But what about recruitment? Interestingly the number of drivers passing their HGV tests between 2015 and 29019 was three times the retirement level. So why is there a shortfall? It appears that many successful applicants decided not to enter the HGV market.
Statistics show that there are over 230,000 HGV licence holders under the age of 45 who have decided not to do commercial haulage for a living, despite having paid £3,000 to acquire an HGV licence.
There are a number of reasons as to why we have so many qualified drivers who are not working in the commercial haulage sector. The main reasons given from a recent survey suggest that unsociable hours, salaries and working conditions such as safe and secure rest places are shouldering much of the blame. Also, there are an easier lifestyle working for Ocado, Waitrose, Amazon and other home delivery companies.
The Uk government anticipated that after Brexit the number of customs declarations would increase by approximately 270 million. This in turn would be likely to increase dramatically the number of Customs Bank Guarantees.
Customs guarantees are used to speed up the customs process by ensuring the payment of customs duties and therefore removing delay during payment, and making the transit of goods through the ports and airports quicker.
However, due to the fact, there is a shortage of HGV drivers and an associated long delay in the physical transit of goods through ports and airports, there is currently less advantage to the use of customs bank guarantees. This is because the payment process can happen in the spare time, while the slow logistical movement of goods occurs.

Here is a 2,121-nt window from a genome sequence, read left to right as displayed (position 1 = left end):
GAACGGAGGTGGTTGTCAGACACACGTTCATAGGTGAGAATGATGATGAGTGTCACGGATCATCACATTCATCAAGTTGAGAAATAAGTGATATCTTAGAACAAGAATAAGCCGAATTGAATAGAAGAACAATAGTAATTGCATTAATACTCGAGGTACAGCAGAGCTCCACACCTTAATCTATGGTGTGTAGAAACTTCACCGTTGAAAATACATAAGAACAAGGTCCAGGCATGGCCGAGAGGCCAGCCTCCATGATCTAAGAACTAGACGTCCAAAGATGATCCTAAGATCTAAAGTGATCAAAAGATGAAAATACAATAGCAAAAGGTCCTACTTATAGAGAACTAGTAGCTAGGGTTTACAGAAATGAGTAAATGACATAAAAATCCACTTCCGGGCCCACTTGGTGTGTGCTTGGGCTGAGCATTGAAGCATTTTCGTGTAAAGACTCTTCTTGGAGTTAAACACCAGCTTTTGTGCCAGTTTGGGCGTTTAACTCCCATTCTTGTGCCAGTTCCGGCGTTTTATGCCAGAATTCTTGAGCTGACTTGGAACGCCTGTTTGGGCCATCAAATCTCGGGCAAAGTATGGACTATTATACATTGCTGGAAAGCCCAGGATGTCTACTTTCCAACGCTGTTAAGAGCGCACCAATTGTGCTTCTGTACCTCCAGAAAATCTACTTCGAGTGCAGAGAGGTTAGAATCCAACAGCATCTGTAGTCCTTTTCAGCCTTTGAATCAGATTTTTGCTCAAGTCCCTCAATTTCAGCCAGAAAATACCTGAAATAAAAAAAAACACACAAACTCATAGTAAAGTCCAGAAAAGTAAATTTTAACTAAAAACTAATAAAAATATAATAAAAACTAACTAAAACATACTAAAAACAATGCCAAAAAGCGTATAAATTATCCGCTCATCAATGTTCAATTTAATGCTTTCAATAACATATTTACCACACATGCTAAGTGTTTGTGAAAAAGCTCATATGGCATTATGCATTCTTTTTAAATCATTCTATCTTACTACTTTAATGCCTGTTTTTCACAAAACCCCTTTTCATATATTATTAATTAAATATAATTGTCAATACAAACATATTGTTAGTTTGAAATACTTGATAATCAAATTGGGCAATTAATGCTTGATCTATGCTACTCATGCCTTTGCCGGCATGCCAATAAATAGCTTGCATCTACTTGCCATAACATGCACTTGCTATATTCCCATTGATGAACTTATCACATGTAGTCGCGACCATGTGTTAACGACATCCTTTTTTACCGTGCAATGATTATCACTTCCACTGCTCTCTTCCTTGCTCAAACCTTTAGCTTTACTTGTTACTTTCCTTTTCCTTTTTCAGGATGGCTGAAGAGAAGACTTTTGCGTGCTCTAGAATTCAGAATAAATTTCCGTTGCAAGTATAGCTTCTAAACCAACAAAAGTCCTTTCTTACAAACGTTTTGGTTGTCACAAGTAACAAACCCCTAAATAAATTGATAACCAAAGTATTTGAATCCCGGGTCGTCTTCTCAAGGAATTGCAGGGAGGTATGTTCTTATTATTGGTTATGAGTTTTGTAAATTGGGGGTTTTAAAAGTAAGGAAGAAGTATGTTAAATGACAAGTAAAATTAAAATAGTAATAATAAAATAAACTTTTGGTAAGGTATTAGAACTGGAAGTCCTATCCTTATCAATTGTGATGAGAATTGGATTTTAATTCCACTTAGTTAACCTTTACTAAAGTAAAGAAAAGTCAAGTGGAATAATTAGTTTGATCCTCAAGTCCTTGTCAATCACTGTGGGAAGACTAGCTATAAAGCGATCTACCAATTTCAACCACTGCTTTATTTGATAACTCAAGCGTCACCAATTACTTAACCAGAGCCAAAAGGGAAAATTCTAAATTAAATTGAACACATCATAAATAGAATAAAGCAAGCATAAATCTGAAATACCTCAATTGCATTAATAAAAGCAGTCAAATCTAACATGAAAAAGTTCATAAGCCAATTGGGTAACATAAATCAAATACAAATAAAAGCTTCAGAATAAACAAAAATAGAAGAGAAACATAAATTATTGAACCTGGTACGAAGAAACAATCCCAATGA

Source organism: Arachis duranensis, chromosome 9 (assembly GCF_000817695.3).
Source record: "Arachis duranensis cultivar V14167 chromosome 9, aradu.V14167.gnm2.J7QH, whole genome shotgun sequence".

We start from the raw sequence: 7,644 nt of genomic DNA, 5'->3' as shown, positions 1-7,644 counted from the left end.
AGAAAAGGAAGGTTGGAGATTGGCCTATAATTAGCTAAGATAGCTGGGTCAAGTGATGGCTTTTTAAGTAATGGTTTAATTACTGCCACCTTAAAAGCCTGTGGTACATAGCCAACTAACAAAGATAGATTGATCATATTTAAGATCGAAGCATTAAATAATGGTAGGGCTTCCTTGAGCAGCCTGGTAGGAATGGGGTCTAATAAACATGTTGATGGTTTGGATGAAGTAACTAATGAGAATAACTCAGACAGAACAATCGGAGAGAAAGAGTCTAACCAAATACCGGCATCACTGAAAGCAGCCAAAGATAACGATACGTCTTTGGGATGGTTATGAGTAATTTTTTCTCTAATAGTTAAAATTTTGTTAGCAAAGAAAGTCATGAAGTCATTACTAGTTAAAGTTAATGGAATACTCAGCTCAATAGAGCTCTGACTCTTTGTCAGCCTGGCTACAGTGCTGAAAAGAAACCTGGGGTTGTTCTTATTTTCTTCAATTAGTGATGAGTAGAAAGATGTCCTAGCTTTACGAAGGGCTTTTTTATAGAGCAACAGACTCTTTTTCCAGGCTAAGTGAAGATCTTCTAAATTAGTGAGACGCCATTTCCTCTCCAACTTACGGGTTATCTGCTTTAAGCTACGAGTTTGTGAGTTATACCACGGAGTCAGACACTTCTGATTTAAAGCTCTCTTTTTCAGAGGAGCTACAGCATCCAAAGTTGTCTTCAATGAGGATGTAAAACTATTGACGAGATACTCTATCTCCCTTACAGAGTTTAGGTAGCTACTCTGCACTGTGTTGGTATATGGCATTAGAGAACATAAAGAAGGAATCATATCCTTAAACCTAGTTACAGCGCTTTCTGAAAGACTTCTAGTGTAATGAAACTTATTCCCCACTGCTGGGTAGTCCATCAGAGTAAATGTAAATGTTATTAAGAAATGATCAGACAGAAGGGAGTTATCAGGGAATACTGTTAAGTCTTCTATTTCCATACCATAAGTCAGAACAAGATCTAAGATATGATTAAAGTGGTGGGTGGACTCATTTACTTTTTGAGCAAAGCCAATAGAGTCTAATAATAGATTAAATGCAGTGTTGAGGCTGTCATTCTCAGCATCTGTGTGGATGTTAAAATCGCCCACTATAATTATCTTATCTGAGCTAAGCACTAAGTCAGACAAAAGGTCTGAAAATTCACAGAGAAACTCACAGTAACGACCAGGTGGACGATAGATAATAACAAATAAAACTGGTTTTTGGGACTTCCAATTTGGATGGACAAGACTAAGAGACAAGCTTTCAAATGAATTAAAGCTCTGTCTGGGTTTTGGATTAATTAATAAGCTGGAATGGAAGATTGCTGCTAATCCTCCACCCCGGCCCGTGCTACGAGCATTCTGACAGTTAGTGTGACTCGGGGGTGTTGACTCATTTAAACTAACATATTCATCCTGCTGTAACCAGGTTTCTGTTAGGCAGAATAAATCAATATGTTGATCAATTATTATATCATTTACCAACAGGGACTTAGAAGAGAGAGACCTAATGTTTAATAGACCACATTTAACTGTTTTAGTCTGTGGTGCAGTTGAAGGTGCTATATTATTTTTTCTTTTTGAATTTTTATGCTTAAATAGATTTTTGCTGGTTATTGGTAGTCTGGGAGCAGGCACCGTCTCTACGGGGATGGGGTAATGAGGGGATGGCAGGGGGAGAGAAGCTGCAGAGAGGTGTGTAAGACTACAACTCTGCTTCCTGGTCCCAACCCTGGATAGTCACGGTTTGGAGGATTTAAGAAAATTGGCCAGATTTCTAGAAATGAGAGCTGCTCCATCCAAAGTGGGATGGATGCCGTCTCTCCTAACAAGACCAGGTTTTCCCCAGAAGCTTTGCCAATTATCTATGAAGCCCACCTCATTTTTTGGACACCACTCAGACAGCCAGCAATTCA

Whilst the government has announced they will fast track visas for EU drivers, this will be fine for the short-term, which is better news for Christmas. However, as a long-term fix, it is akin to a plaster being used on open-heart surgery. Furthermore, countries such as Poland, Germany and France are suffering their own HGV driver shortages, so the pool of EU drivers available to the UK is dwindling.
It is a must that the government and the haulage industry re-engage with the home-grown HGV workforce and put into place the incentives that they knew were required as long ago as 2016. Apart from the 230,000 available drivers under 45, it is estimated that there are roughly one million drivers in the UK that hold an HGV licence.
So what improvements have been made? Salaries have increased by approximately 20% across the board for HGV drivers, and the government is assigning Ministry of Defence examiners to increase the availability of HGV driving tests. Free intensive training camps are being offered to train 5,000 new drivers, and driving rules have been relaxed to allow drivers an increased daily driving limit of eleven hours a day, up from nine hours.
The government is also writing to the one million drivers with HGV licences to encourage them to return to HGV driving. However, the haulage industry must improve work conditions and pay more attention to health and mental health needs. Finally, HGV drivers must be treated with the respect they deserve as we know now, even if we did not before that they are a crucially important part of the UK economy.
As the issue is eventually resolved the number of customs bank guarantees issued is likely to increase as importers try to speed up the process of getting goods through customs.